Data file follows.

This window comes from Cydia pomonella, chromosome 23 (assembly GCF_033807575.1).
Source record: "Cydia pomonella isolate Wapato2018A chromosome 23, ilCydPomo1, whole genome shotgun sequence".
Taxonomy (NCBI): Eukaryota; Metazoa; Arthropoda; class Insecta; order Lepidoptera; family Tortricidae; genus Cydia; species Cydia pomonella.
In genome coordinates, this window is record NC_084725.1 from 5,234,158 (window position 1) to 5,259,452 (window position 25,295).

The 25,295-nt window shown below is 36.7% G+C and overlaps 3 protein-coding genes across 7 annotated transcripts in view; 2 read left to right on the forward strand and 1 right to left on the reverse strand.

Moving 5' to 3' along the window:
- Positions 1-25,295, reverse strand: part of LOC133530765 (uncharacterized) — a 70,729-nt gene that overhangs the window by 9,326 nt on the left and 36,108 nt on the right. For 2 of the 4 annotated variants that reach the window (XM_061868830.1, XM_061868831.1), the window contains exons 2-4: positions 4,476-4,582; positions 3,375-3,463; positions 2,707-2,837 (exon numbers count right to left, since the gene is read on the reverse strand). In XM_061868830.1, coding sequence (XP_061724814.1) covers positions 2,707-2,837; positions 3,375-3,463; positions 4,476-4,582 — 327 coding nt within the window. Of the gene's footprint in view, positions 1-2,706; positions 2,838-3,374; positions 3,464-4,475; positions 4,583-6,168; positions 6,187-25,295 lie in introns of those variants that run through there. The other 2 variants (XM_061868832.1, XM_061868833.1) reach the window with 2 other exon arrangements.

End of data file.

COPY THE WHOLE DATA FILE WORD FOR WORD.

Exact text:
This window comes from Cydia pomonella, chromosome 23 (assembly GCF_033807575.1).
Source record: "Cydia pomonella isolate Wapato2018A chromosome 23, ilCydPomo1, whole genome shotgun sequence".
Taxonomy (NCBI): Eukaryota; Metazoa; Arthropoda; class Insecta; order Lepidoptera; family Tortricidae; genus Cydia; species Cydia pomonella.
In genome coordinates, this window is record NC_084725.1 from 5,234,158 (window position 1) to 5,259,452 (window position 25,295).

The 25,295-nt window shown below is 36.7% G+C and overlaps 3 protein-coding genes across 7 annotated transcripts in view; 2 read left to right on the forward strand and 1 right to left on the reverse strand.

Moving 5' to 3' along the window:
- Positions 1-25,295, reverse strand: part of LOC133530765 (uncharacterized) — a 70,729-nt gene that overhangs the window by 9,326 nt on the left and 36,108 nt on the right. For 2 of the 4 annotated variants that reach the window (XM_061868830.1, XM_061868831.1), the window contains exons 2-4: positions 4,476-4,582; positions 3,375-3,463; positions 2,707-2,837 (exon numbers count right to left, since the gene is read on the reverse strand). In XM_061868830.1, coding sequence (XP_061724814.1) covers positions 2,707-2,837; positions 3,375-3,463; positions 4,476-4,582 — 327 coding nt within the window. Of the gene's footprint in view, positions 1-2,706; positions 2,838-3,374; positions 3,464-4,475; positions 4,583-6,168; positions 6,187-25,295 lie in introns of those variants that run through there. The other 2 variants (XM_061868832.1, XM_061868833.1) reach the window with 2 other exon arrangements.